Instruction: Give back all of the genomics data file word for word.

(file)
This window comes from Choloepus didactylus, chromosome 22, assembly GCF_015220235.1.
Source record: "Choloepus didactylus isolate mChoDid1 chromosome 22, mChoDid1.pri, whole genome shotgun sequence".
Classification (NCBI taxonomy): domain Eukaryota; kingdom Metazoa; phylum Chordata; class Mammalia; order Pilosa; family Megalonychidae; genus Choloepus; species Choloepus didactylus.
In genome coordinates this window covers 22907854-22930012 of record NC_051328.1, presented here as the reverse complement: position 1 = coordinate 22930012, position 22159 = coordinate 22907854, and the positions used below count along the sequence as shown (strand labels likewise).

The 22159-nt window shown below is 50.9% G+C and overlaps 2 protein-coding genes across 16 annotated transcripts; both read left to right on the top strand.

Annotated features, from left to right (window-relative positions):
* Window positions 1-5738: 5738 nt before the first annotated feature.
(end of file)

This window comes from Choloepus didactylus, chromosome 22, assembly GCF_015220235.1.
Source record: "Choloepus didactylus isolate mChoDid1 chromosome 22, mChoDid1.pri, whole genome shotgun sequence".
Classification (NCBI taxonomy): domain Eukaryota; kingdom Metazoa; phylum Chordata; class Mammalia; order Pilosa; family Megalonychidae; genus Choloepus; species Choloepus didactylus.
In genome coordinates this window covers 22907854-22930012 of record NC_051328.1, presented here as the reverse complement: position 1 = coordinate 22930012, position 22159 = coordinate 22907854, and the positions used below count along the sequence as shown (strand labels likewise).

The 22159-nt window shown below is 50.9% G+C and overlaps 2 protein-coding genes across 16 annotated transcripts; both read left to right on the top strand.

Annotated features, from left to right (window-relative positions):
* Window positions 1-5738: 5738 nt before the first annotated feature.